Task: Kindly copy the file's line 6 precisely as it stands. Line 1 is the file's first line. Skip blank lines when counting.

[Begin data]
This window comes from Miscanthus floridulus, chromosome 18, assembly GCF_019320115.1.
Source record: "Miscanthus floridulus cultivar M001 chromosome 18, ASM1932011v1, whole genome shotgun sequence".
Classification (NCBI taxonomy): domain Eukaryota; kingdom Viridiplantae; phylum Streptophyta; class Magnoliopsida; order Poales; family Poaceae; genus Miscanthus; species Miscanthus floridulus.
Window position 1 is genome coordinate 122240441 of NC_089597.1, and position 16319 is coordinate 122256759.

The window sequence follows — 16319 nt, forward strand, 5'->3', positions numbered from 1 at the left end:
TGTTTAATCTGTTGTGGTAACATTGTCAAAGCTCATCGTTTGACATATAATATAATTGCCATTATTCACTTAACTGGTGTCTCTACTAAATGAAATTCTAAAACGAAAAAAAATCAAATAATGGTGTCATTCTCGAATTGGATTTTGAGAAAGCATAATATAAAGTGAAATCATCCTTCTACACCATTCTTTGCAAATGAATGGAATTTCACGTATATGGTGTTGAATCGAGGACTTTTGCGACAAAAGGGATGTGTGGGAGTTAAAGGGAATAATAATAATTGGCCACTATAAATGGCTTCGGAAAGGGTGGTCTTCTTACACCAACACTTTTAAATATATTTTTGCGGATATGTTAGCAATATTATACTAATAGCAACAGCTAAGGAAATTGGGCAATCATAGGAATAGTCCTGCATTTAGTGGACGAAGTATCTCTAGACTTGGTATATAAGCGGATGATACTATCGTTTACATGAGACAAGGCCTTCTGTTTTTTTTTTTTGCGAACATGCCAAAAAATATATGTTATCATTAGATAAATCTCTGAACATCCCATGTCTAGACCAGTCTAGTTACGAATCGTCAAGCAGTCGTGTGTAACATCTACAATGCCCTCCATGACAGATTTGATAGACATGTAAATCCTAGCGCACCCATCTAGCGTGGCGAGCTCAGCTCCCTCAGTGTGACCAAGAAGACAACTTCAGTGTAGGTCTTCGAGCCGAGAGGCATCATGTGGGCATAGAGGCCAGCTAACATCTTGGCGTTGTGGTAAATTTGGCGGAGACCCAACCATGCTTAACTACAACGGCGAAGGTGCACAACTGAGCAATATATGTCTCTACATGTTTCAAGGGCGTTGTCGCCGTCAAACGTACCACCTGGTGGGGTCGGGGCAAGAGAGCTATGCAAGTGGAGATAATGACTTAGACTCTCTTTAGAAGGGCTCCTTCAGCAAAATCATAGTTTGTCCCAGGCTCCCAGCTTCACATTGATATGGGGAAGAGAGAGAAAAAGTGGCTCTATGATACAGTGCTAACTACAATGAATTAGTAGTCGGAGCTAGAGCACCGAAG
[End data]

TGTTTAATCTGTTGTGGTAACATTGTCAAAGCTCATCGTTTGACATATAATATAATTGCCATTATTCACTTAACTGGTGTCTCTACTAAATGAAATTCTAAAACGAAAAAAAATCAAATAATGGTGTCATTCTCGAATTGGATTTTGAGAAAGCATAATATAAAGTGAAATCATCCTTCTACACCATTCTTTGCAAATGAATGGAATTTCACGTATATGGTGTTGAATCGAGGACTTTTGCGACAAAAGGGATGTGTGGGAGTTAAAGGGAATAATAATAATTGGCCACTATAAATGGCTTCGGAAAGGGTGGTCTTCTTACACCAACACTTTTAAATATATTTTTGCGGATATGTTAGCAATATTATACTAATAGCAACAGCTAAGGAAATTGGGCAATCATAGGAATAGTCCTGCATTTAGTGGACGAAGTATCTCTAGACTTGGTATATAAGCGGATGATACTATCGTTTACATGAGACAAGGCCTTCTGTTTTTTTTTTTTGCGAACATGCCAAAAAATATATGTTATCATTAGATAAATCTCTGAACATCCCATGTCTAGACCAGTCTAGTTACGAATCGTCAAGCAGTCGTGTGTAACATCTACAATGCCCTCCATGACAGATTTGATAGACATGTAAATCCTAGCGCACCCATCTAGCGTGGCGAGCTCAGCTCCCTCAGTGTGACCAAGAAGACAACTTCAGTGTAGGTCTTCGAGCCGAGAGGCATCATGTGGGCATAGAGGCCAGCTAACATCTTGGCGTTGTGGTAAATTTGGCGGAGACCCAACCATGCTTAACTACAACGGCGAAGGTGCACAACTGAGCAATATATGTCTCTACATGTTTCAAGGGCGTTGTCGCCGTCAAACGTACCACCTGGTGGGGTCGGGGCAAGAGAGCTATGCAAGTGGAGATAATGACTTAGACTCTCTTTAGAAGGGCTCCTTCAGCAAAATCATAGTTTGTCCCAGGCTCCCAGCTTCACATTGATATGGGGAAGAGAGAGAAAAAGTGGCTCTATGATACAGTGCTAACTACAATGAATTAGTAGTCGGAGCTAGAGCACCGAAG